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COVID-19 and Executing Your EstateGuidance® Documents
During this time of uncertainty, many Americans are making their estate plans. EstateGuidance offers products for determining the disposition of your assets, caring for minor children, making end of life care decisions, naming an agent to make healthcare decisions for you as well as funeral planning. After you create and print your documents, you must execute them properly in accordance with state law. Documents must be signed in the presence of witnesses and witnesses must also sign the document. While it is a best practice to have your documents notarized, notarization is generally not required for Last Will and Testament and Living Will documents to be legally valid and enforceable. This guide will help you navigate proper document execution during this challenging time.
Witnesses are required:
The presence of three witnesses will ensure the validity of your Last Will and Testament and Living Will in case one witness is later determined to be disqualified. Your witnesses should not be:
Anyone related to you by blood, marriage, or adoption;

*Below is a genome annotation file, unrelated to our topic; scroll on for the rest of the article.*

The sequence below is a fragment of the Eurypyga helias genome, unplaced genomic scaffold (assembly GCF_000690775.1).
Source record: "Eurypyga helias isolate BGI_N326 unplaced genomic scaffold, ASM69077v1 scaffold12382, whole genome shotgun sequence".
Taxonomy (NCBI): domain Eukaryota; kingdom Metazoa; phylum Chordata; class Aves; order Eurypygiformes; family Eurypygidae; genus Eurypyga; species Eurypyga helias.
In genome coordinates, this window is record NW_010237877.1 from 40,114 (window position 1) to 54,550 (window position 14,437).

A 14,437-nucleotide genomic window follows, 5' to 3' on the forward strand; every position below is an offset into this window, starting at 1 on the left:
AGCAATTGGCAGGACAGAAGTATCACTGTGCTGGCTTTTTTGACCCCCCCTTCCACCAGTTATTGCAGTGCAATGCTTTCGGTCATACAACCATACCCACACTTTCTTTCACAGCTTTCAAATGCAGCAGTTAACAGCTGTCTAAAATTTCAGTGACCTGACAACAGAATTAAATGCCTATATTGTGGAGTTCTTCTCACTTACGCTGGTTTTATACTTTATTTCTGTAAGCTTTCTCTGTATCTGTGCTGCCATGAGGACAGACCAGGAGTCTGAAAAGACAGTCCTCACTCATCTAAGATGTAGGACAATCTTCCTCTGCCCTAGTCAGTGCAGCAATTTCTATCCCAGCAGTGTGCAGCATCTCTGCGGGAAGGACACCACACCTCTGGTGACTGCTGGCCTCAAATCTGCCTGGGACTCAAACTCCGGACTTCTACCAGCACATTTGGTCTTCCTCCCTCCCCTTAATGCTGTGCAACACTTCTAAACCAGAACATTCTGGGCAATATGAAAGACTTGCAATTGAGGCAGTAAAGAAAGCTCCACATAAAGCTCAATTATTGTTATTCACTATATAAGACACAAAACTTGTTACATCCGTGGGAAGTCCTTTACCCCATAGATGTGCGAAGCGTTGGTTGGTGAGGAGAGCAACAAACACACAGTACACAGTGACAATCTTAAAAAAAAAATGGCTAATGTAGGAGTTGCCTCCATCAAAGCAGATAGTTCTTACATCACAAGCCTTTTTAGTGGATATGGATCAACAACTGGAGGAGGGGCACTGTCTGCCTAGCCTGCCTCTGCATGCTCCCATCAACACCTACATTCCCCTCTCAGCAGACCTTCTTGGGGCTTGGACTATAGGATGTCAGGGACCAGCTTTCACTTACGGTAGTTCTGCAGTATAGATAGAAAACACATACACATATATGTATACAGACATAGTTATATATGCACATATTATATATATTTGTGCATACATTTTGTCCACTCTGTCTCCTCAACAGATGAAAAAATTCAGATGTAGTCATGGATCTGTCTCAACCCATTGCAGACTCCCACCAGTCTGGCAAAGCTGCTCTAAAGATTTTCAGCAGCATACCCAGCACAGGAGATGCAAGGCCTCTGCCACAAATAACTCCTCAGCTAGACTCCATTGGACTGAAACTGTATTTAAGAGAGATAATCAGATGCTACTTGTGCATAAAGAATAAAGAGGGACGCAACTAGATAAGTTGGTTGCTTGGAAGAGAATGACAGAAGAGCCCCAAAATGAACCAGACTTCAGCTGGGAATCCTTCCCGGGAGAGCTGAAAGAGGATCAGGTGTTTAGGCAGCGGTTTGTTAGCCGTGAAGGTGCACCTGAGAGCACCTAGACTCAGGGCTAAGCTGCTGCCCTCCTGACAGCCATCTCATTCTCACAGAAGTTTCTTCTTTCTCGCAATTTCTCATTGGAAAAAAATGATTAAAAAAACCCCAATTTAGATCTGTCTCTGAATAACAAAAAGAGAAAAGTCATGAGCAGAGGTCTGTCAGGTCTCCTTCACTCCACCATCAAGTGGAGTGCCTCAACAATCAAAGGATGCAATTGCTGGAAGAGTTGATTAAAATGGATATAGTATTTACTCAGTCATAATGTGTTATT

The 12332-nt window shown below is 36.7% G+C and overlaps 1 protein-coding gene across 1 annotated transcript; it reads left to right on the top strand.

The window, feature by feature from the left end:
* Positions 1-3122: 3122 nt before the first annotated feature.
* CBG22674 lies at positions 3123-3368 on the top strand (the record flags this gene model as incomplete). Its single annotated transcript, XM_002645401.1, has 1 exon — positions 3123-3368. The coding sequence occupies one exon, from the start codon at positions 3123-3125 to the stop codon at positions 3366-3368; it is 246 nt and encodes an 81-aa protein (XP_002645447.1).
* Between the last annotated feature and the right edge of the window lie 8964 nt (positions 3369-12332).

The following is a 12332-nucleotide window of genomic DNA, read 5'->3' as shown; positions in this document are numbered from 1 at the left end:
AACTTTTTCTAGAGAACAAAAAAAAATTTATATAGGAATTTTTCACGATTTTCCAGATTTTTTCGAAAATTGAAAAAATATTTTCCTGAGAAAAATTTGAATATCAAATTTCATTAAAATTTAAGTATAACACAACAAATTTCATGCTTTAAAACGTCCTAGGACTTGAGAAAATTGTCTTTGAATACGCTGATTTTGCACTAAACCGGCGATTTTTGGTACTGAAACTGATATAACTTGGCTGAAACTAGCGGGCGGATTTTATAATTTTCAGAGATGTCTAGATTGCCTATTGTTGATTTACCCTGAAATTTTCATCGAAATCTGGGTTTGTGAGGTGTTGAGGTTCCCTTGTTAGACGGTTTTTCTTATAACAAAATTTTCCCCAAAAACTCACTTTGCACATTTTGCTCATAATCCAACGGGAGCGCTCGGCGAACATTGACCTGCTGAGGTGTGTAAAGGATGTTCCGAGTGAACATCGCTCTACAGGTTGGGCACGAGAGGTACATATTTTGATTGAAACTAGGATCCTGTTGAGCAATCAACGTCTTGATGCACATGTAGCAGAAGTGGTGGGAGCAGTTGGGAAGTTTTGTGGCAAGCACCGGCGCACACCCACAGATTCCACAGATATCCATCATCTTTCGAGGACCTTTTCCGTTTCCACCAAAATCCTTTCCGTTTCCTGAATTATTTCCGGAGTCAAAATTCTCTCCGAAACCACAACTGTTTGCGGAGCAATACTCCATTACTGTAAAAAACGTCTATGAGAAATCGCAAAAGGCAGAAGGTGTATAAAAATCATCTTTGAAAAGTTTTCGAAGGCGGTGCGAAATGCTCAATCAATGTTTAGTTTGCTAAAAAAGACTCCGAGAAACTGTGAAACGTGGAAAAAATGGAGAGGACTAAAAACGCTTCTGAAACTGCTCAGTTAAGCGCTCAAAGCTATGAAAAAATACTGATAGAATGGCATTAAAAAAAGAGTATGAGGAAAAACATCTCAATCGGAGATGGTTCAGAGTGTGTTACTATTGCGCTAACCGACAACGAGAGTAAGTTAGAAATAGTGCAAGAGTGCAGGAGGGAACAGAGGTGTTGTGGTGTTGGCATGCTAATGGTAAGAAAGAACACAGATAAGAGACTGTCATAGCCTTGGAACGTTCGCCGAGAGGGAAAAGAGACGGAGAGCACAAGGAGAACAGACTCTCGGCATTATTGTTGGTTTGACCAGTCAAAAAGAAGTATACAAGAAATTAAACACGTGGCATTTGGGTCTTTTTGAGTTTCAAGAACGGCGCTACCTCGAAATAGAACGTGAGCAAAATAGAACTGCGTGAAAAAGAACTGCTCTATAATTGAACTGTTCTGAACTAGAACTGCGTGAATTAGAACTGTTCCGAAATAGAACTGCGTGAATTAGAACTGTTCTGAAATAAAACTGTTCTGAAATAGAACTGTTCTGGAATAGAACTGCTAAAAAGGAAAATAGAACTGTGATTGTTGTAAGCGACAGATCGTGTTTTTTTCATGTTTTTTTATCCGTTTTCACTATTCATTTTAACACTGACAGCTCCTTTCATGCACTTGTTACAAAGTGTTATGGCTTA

Anyone under 18 years of age;
Anyone who would stand to benefit from your Last Will and Testament; or
Anyone appointed as a Healthcare Agent or a healthcare provider.
You and your witnesses must sign the signature page of the Last Will and Testament and Living Will.
Notarization is not required:
It is not required to have your Last Will and Testament or Living Will notarized. If feasible, it is advisable to complete the Affidavit of Execution with a notary public and your witnesses. Completing the Affidavit of Execution makes the will a “self-proving will” which means that the probate court can admit the will without the testimony of the witnesses. However, California, the District of Columbia, Maryland, Ohio, and Vermont do not recognize Affidavits of Execution.
Likewise, completing the Acknowledgement of Notary Public attached to the end of the Living Will helps to further ensure the document’s validity if ever questioned or using the Living Will in a state other than where it was created.
Some states have recently implemented new laws that permit online or remote notarization. Other states have temporarily allowed for remote or online notarization due to COVID-19. If you choose to have your document notarized and need assistance finding a notary or would like to learn more about online or remote notarization in your state, please visit the National Notary Association website.
Practice social distancing:
When executing your document, it is important to be mindful of social distancing. All parties should remain at least 6 feet apart. In addition, all parties should wear masks, use their own pens and wash their hands before and after handling the document.